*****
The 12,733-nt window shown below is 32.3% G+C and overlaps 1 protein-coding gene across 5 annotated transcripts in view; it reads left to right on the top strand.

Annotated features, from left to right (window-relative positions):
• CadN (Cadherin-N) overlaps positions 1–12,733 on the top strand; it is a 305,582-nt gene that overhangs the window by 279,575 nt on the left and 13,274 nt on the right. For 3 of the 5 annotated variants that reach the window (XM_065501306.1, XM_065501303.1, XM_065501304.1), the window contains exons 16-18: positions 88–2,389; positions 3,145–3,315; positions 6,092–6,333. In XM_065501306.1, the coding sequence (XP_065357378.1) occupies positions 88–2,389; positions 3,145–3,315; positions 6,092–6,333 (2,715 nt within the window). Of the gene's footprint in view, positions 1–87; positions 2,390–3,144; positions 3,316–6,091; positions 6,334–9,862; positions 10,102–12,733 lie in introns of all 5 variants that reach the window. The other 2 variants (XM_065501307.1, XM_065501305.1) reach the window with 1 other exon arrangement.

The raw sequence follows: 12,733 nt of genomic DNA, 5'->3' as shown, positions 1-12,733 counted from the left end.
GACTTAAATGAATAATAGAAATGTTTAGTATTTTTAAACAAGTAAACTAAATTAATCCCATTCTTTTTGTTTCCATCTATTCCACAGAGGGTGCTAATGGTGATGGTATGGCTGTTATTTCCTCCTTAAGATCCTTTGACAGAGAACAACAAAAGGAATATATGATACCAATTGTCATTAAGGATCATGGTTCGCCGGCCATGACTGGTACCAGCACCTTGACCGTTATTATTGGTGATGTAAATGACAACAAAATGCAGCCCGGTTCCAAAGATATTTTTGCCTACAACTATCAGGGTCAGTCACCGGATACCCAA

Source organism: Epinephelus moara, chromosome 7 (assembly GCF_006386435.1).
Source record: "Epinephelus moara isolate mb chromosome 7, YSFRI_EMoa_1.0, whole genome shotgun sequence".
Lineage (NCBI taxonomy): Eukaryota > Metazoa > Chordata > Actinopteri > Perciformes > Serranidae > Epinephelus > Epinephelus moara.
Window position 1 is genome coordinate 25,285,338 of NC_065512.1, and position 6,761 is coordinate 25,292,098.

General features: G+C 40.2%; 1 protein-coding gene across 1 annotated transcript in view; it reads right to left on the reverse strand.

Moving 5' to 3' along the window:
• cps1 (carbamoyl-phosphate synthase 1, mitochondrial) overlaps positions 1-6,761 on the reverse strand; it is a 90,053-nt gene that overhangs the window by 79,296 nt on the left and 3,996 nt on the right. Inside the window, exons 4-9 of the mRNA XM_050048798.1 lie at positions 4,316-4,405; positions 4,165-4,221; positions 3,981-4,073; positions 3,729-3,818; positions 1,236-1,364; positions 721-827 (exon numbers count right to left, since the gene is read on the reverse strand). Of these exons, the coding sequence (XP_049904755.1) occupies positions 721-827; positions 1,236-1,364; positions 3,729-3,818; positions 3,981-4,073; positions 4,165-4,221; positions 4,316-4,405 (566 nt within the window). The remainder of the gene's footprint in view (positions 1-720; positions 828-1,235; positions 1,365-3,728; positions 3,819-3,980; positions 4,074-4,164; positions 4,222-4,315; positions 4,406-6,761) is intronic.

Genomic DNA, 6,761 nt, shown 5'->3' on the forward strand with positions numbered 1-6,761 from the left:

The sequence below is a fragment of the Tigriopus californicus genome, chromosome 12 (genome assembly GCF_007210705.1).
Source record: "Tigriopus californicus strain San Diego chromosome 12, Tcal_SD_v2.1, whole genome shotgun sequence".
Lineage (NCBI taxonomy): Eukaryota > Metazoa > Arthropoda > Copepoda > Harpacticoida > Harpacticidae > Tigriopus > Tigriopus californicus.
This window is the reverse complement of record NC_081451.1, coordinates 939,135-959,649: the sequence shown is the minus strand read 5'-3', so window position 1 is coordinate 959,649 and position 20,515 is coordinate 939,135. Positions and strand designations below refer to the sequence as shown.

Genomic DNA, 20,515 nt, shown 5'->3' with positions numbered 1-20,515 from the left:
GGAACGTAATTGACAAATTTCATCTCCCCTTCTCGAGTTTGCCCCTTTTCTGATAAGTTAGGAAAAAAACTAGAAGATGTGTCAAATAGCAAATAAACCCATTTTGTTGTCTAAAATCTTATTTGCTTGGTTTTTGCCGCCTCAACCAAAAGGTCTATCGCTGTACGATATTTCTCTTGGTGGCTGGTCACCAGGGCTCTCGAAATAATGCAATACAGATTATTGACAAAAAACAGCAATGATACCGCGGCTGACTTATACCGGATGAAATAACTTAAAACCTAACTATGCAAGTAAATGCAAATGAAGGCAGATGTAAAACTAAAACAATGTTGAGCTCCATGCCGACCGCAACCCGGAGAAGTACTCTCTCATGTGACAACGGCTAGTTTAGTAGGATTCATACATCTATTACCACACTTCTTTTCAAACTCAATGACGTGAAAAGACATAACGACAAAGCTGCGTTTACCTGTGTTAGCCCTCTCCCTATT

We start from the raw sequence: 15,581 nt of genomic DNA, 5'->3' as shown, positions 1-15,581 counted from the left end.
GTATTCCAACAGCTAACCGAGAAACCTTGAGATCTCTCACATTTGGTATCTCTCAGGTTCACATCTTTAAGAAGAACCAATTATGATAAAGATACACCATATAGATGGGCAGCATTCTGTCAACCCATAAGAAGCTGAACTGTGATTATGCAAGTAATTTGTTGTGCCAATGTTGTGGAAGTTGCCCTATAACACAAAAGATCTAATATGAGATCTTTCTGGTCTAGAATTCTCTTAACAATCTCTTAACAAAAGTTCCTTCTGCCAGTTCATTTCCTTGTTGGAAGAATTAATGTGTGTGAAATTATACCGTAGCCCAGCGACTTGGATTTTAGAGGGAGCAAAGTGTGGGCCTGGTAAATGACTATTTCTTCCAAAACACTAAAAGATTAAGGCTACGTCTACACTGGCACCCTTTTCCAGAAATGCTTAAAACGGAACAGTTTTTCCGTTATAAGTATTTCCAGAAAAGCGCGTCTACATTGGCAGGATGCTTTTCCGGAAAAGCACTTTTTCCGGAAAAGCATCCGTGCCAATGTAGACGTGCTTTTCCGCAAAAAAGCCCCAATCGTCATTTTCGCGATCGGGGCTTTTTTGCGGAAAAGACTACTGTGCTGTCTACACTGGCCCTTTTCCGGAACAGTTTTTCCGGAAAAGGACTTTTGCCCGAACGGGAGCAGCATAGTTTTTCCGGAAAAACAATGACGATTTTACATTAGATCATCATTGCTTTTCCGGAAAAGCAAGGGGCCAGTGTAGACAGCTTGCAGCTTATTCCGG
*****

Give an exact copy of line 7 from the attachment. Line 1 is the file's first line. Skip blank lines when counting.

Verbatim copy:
Source record: "Epinephelus moara isolate mb chromosome 7, YSFRI_EMoa_1.0, whole genome shotgun sequence".